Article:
Now, we at the City don’t have expertise in school operations. We are not K-12 teachers or doctors. We don’t supervise the more than 3000 dedicated AAPS staff or understand of their varied needs, medical, operational, or otherwise. We have a limited appreciation of AAPS physical infrastructure. We don’t know the first thing about providing thousands of nutritious meals a day, nor how to transport thousands of students safely and every day. We recognize that AAPS serves many more medically fragile and IEP students than most other districts. It is a vast and complex endeavor. We honor the difficulty of your task, even in the best of times.

We know that the supply of 1-B vaccines in Washtenaw – for educators, first responders, other essential workers – lags far behind most other jurisdictions. We are confident that this deficit has slowed the AAPS opening, despite your best efforts, and share in your advocacy to increase vaccine access to Ann Arbor and Washtenaw educators and other essential workers.

Bearing this in mind, and taking the measure of our constituents, we respectfully yet earnestly ask that the district:

* Confirm the Hybrid In-School Learning Plan and establish a target date of return.

* As cases fall and vaccinations rise, accelerate opportunities for In-School Learning, particularly for young and struggling students.

* Articulate the intended scope of the September return, now and with clarity. If the science shifts, or a virus variant changes everything, Ann Arbor will understand.

Not everyone will choose to send their children back to In-School learning this year. The virus has harmed us all, but it has not harmed us in equal measure. For some, COVID has hit their families or communities too hard. We all know the heartbreaking and unjust disparity in loss suffered throughout BIPOC communities. These families and communities have our deepest sympathies. For others, folks have found a way that works for now. Many may not be ready to return, but other students and parents need the above steps and we believe that you can deliver safely and urge you to do so.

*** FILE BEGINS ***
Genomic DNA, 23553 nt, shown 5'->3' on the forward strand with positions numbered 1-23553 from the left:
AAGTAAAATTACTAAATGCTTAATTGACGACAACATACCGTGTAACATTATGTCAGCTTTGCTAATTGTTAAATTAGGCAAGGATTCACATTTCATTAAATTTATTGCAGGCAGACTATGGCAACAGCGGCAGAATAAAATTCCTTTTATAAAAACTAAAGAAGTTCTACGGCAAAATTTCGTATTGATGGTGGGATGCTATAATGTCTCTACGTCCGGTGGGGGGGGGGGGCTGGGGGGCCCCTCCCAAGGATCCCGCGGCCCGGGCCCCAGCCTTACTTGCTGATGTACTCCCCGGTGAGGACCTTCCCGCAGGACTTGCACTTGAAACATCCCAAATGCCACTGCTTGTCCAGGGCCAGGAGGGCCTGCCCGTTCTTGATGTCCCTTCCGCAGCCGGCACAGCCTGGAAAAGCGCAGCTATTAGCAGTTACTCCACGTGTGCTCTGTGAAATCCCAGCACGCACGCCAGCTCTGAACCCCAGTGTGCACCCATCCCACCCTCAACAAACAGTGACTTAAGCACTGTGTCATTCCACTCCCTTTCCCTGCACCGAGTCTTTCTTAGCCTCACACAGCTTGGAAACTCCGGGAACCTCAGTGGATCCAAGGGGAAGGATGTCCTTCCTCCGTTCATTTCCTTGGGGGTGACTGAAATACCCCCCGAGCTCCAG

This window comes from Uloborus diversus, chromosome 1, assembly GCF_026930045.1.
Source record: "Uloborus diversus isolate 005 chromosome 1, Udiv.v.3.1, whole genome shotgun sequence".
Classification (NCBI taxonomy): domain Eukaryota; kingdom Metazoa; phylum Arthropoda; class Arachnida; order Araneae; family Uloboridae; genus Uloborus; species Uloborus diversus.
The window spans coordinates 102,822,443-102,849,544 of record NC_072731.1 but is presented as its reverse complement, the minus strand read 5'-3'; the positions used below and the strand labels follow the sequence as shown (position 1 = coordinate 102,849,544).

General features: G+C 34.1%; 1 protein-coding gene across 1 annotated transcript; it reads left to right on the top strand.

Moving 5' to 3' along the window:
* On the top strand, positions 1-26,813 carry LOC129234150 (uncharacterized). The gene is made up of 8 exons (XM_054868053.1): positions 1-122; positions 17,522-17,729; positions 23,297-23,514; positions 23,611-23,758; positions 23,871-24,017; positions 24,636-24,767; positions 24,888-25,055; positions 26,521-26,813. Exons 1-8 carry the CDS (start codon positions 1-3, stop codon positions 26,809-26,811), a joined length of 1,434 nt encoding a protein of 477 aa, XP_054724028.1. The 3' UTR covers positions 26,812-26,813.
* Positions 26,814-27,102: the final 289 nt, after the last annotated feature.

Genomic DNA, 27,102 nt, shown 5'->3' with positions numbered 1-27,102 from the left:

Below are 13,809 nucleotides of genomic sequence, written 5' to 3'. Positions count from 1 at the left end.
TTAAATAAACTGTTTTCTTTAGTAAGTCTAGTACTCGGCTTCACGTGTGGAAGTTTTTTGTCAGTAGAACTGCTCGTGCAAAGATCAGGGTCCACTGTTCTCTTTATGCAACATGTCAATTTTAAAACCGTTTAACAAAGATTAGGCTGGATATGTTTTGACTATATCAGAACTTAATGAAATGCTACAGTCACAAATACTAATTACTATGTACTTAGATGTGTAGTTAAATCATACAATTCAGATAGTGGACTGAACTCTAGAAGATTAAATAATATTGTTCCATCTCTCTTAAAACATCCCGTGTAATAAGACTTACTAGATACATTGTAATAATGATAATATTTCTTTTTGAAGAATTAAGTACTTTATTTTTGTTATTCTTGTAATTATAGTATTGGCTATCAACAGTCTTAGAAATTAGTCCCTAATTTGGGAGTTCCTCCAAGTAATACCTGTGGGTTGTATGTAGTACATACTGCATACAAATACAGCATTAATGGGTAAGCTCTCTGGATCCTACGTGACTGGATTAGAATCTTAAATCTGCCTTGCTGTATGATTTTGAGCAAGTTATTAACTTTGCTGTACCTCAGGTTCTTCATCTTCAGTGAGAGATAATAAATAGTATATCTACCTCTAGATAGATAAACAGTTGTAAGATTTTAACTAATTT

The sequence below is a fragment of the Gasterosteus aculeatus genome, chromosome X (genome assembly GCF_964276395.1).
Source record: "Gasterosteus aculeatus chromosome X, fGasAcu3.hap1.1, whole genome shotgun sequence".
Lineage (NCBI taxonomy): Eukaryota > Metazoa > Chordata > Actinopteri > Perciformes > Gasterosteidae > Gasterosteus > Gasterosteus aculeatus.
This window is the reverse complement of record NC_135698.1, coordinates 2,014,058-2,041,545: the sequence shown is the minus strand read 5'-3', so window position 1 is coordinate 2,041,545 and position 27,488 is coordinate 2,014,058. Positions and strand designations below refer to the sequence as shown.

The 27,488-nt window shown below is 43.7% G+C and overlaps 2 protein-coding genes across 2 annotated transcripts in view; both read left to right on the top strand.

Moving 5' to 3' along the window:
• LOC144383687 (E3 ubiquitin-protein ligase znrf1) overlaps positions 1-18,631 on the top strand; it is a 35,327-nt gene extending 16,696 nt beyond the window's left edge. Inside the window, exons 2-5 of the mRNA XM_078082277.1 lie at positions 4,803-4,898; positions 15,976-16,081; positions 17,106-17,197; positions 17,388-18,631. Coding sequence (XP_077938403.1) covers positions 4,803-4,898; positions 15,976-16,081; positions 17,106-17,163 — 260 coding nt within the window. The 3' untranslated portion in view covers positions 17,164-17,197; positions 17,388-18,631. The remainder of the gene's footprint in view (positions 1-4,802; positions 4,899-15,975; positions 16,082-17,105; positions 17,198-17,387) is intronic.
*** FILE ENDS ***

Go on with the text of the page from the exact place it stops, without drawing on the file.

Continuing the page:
The City of Ann Arbor and Ann Arbor Public Schools have a long and successful history of working together to promote our children’s education, community, and health. We are in the same boat. We serve the same community, and our fates are tied. As always, the City stands ready to assist. Many thanks to you and your colleagues for your service. Truly.

Sincerely,

Mayor Christopher Taylor

CM Erica Briggs

CM Lisa Disch

CM Jen Eyer

CM Julie Grand

CM Travis Radina

CM Linh Song